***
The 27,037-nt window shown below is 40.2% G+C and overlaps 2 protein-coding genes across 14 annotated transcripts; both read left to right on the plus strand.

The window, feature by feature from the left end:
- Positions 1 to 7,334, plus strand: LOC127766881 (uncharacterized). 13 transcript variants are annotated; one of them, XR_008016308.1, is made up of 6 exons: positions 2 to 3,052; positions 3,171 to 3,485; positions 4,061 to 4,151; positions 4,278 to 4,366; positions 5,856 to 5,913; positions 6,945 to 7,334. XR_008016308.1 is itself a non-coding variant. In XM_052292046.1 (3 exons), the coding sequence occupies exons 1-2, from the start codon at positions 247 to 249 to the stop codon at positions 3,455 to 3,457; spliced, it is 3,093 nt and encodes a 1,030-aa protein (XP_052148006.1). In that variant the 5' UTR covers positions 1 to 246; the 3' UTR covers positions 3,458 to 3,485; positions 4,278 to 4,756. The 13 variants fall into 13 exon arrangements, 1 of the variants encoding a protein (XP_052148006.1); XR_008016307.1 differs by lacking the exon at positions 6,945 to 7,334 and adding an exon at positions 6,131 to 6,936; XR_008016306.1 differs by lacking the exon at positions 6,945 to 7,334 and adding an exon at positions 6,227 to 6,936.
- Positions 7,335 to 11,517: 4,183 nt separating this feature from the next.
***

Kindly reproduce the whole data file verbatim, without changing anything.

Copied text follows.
The 27,037-nt window shown below is 40.2% G+C and overlaps 2 protein-coding genes across 14 annotated transcripts; both read left to right on the plus strand.

The window, feature by feature from the left end:
- Positions 1 to 7,334, plus strand: LOC127766881 (uncharacterized). 13 transcript variants are annotated; one of them, XR_008016308.1, is made up of 6 exons: positions 2 to 3,052; positions 3,171 to 3,485; positions 4,061 to 4,151; positions 4,278 to 4,366; positions 5,856 to 5,913; positions 6,945 to 7,334. XR_008016308.1 is itself a non-coding variant. In XM_052292046.1 (3 exons), the coding sequence occupies exons 1-2, from the start codon at positions 247 to 249 to the stop codon at positions 3,455 to 3,457; spliced, it is 3,093 nt and encodes a 1,030-aa protein (XP_052148006.1). In that variant the 5' UTR covers positions 1 to 246; the 3' UTR covers positions 3,458 to 3,485; positions 4,278 to 4,756. The 13 variants fall into 13 exon arrangements, 1 of the variants encoding a protein (XP_052148006.1); XR_008016307.1 differs by lacking the exon at positions 6,945 to 7,334 and adding an exon at positions 6,131 to 6,936; XR_008016306.1 differs by lacking the exon at positions 6,945 to 7,334 and adding an exon at positions 6,227 to 6,936.
- Positions 7,335 to 11,517: 4,183 nt separating this feature from the next.